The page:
The stress of appearing for board exams is here again. Exam stress is not new, intervention at the right time and professional counselling, help in balancing expectations of parents and the child.
A little stress around exam time can be a good thing, as it motivates you to put in the work. But sometimes stress levels can get out of hand, particularly at the end of an academic year.
Some students are just exam persons – they have no distress getting their heads down to brush up and seem to fly without blinking their eye, but for many others, examination can be extremely stressful.
Even the word examination may leave them in apprehensions. This year due to COVID pandemic it has become difficult for students to deal with the exam stress.
Stress causes you to worry more, experience anxiety and depression, lose sleep, become forgetful, irritable, overwhelmed, exhausted and feel-out of control.
This can really impact on your ability to prepare for your assignments and exams, as well as negatively affect your levels of performance and sense of well-being.
A simple and very practical step is to develop a plan of action by preparing well and organising your time and workloads. This will help address that ‘out-of-control feeling’.
It’s very important to be focused while you are learning or revising, and to be focused you need much concentration.
Moreover, a good sleep is what you need to get focused. Sleepless nights can leave you feeling tired and low in energy. Set yourself a definite time to go to bed and stick to it. No matter what, sleep for 7-9 hours.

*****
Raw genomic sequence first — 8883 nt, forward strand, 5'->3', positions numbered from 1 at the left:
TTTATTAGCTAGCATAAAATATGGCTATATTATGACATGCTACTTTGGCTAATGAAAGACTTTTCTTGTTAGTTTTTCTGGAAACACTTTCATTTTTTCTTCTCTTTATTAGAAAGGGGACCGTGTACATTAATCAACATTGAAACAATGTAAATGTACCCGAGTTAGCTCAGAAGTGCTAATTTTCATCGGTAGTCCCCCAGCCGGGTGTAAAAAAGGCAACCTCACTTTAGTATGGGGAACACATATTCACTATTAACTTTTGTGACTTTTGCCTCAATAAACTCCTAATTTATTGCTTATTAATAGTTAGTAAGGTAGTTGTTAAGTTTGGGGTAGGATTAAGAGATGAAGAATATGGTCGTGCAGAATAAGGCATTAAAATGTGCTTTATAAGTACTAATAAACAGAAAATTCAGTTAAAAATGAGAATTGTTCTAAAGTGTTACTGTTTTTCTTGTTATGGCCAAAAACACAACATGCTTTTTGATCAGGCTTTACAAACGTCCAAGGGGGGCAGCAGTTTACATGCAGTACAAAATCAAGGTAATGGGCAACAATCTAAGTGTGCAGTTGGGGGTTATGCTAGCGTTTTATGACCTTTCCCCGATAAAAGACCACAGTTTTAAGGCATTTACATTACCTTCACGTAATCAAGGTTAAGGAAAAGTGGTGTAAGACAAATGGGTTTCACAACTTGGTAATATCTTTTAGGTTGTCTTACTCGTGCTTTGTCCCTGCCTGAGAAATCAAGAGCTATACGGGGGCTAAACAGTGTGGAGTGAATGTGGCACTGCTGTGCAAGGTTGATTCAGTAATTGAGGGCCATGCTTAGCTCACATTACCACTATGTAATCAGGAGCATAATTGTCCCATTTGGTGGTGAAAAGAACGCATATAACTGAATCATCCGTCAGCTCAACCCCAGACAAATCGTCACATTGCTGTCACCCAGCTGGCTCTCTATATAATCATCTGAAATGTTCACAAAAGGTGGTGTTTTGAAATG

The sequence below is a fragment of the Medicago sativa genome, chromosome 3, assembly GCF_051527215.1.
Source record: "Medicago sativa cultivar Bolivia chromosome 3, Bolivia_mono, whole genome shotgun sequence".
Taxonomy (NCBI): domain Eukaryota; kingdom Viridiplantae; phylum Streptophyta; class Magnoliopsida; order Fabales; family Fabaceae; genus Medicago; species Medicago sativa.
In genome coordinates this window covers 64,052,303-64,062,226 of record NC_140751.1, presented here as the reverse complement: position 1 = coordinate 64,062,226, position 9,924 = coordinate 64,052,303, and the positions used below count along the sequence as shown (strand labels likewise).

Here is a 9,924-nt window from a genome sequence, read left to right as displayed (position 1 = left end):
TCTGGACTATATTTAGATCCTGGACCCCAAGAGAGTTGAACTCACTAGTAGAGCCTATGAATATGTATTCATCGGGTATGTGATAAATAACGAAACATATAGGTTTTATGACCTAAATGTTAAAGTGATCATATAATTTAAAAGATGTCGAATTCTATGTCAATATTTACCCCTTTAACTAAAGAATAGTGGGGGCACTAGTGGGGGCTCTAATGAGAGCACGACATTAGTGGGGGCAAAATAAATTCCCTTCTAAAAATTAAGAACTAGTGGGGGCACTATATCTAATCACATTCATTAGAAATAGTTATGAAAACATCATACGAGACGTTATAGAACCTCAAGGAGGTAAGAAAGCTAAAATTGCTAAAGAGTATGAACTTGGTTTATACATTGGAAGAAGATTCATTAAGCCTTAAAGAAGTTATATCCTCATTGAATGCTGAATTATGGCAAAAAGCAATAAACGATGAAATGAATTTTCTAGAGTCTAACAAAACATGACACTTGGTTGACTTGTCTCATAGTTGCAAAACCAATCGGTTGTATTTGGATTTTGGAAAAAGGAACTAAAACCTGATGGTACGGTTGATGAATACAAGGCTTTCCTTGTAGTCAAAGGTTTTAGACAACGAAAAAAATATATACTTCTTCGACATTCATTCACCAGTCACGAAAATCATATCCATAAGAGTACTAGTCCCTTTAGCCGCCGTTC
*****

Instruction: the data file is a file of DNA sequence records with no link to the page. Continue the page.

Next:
Setting aside a couple of minutes every day to practice mindfulness techniques, such as breathing exercises helps you to calm down your body’s stress response and shift your attention back to present moment.
In turn, this gives you time to rationally think through the anxieties you have, rid yourself of unhelpful thought patterns and enable you to begin more effective revision.
When being constantly faced with new challenges, we often forget to look back at how far we have come and how much we have already achieved. If you have prepared well, there should be no reason for you to worry. Therefore, when experiencing a negative thought, try to replace it with a positive one. For example, instead of thinking ‘If I don’t get at least a 2:1, I am a failure’, think ‘Whatever I get, I will be proud of myself and value how much I have already achieved’. You can do this!
In the absence of a supportive infrastructure in this crucial times of COVID , children often internalise the stress from school and home, which then develops into behavioural disorders.
We need to build emotional intelligence in students that helps them recognise their strengths and weaknesses, teaches them to motivate themselves and understand those around them better.
It becomes the moral responsibility of parents to help children to overcome this stress. Parents need to make them understand that it is just an exam and one need not get stressed, rather do your best. We as parents need to make them learn that numbers cannot define success or failure and one need to be hardworking and focused to achieve success and must not get stressed.
Dr Shubangi Sharma,